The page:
Here are some examples:

        “I peeled his banana for him because he asked me to”

        “Because there wasn’t any room for her to sit on the toilet seat where I was sitting”

        “Because I wouldn’t let him put cream cheese on his peni$. (I explained cream cheese is for our bagels, not our peni$)”

      2. @potatochip where do you go to join mommy groups/playdates? It’s true sometimes I’m obsessed with my kid, but other times, I just want a break. I have a pic of her having a meltdown in public because she wanted to sit on her grandma’s lap than on me -.-

      3. @coralie I find it hard to hang out with other moms with my kids and my work. Occasionally, I go with my old friends. I am a natural introvert, so it’s hard for me to make new friends.

        But online, there are Facebook mom’s groups with shared interests. Those are fun but can be big time wasters.

        It’s a tricky balance but somehow works. I do have my husband or parents watch the kids so I can hang with my friends by myself.

    2. @coralie It really depends on your child’s personality as to how the terrible twos are. This is a time when they are really curious to explore the world, and they usually have fits because of lack of stimulation or too much of it.
      Each child needs a different amount of stimulation and exercise, but I found short play dates with other moms to be really helpful for early toddlerhood. It made my daughter and myself happier so we could enjoy this special stage together.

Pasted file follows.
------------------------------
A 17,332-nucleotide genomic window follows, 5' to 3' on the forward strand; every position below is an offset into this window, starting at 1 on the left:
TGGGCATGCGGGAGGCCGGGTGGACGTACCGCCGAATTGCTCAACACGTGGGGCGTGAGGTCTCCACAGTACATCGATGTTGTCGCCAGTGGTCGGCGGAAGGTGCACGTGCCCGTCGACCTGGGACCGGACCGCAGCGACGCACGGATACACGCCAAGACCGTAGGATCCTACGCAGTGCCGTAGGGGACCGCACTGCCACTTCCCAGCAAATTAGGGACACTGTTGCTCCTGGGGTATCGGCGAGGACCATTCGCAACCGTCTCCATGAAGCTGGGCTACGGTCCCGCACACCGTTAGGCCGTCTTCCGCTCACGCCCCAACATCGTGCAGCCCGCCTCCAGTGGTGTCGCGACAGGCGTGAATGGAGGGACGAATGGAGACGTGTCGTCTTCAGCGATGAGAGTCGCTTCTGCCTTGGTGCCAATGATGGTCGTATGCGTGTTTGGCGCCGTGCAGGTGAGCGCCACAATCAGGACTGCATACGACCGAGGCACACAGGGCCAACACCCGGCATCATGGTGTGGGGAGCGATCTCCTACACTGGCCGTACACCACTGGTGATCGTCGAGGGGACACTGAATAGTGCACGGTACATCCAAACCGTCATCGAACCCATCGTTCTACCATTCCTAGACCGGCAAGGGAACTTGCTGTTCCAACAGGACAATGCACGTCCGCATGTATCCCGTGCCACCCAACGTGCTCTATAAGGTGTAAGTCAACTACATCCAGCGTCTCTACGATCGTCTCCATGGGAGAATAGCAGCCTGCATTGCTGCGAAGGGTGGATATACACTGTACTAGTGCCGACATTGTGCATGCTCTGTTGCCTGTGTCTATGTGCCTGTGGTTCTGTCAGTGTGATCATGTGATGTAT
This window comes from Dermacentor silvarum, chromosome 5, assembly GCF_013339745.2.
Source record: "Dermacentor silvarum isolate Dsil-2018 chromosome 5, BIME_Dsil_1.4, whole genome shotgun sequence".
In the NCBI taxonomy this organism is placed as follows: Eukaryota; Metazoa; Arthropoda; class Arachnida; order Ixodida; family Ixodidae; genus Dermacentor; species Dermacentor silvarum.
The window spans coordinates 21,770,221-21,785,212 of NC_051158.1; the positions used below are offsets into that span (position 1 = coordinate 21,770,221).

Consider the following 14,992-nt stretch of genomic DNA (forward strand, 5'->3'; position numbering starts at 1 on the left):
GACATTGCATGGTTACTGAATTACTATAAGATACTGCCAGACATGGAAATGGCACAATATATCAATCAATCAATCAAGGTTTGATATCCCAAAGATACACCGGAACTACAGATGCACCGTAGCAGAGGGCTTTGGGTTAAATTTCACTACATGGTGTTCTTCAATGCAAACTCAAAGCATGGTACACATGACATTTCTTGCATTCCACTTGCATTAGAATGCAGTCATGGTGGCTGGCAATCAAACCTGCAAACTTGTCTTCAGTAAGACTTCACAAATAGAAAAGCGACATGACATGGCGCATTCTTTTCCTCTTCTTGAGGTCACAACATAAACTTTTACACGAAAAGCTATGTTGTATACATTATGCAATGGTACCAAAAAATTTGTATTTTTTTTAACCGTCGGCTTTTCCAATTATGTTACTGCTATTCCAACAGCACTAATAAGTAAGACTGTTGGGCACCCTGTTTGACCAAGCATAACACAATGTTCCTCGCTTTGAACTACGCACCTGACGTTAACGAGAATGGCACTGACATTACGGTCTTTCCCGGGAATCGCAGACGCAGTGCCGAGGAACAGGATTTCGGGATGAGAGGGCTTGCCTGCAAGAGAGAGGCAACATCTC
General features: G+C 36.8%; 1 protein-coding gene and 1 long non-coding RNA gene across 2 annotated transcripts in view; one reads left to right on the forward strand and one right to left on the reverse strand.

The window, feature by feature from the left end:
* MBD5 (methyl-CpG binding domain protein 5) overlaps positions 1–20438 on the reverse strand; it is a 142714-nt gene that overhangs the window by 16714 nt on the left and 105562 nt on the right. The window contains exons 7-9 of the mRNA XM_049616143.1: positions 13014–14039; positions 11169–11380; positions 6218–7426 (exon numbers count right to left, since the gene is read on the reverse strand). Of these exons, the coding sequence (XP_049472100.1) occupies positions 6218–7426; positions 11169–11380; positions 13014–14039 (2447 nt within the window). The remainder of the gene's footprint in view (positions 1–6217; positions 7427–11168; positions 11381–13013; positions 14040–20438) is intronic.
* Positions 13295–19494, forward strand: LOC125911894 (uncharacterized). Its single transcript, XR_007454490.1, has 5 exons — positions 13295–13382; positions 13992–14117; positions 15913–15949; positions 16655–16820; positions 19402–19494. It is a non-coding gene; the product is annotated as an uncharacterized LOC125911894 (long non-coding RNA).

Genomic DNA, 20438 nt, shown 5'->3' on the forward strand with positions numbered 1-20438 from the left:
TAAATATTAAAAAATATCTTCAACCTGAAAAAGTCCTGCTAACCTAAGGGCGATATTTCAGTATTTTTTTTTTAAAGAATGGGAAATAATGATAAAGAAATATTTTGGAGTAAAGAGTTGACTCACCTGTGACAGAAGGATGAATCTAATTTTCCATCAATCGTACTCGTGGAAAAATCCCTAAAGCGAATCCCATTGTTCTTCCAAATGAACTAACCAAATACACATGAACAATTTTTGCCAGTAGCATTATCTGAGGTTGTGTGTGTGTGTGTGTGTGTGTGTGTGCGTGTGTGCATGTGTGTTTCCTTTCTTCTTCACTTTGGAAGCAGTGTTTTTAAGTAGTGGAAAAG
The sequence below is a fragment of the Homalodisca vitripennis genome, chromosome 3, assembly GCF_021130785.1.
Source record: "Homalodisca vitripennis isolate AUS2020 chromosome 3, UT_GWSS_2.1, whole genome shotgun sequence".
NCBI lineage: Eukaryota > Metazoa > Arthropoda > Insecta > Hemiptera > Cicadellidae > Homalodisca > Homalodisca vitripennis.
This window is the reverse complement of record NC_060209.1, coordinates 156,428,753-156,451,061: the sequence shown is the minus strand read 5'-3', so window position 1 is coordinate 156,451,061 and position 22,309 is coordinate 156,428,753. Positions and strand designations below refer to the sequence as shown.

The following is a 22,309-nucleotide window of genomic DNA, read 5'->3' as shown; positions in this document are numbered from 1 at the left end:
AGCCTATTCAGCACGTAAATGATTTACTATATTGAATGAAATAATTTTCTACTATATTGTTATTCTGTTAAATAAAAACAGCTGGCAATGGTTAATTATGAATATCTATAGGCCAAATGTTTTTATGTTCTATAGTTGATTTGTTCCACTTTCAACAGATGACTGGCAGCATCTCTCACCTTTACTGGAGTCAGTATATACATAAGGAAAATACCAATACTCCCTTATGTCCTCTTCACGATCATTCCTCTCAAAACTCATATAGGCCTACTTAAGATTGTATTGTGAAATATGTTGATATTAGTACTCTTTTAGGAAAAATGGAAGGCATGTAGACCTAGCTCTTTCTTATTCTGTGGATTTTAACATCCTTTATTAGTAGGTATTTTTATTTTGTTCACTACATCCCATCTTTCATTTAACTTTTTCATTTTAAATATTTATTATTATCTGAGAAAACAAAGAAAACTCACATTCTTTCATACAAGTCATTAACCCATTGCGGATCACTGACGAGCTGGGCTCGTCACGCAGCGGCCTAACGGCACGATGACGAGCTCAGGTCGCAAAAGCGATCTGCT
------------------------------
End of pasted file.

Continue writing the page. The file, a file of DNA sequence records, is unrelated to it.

Watching his/her energy levels throughout the day helps to avoid meltdowns during tired afternoons (such as a missed nap) or too late bedtime.

      If the child is more verbally expressive and developed linguistically, then explaining things can help.
      Consistency sets up predictable patterns that helps your child learn acceptable behaviors. If there are multiple caregivers, then try to be on the same page.

      Punishment and yelling may get temporary results, but usually make the child’s emotions even more intense so they become harder to deal with as the child gets older.

      I think the terrible twos are magnified because parents are often too tired to deal with the situation properly (especially in a public place), or too rigid in their expectations of what is acceptable/ unacceptable 2-year-old behavior. At the end of the day, definitely leave time for yourself to recharge so you can deal with anything that may come up with more patience and love.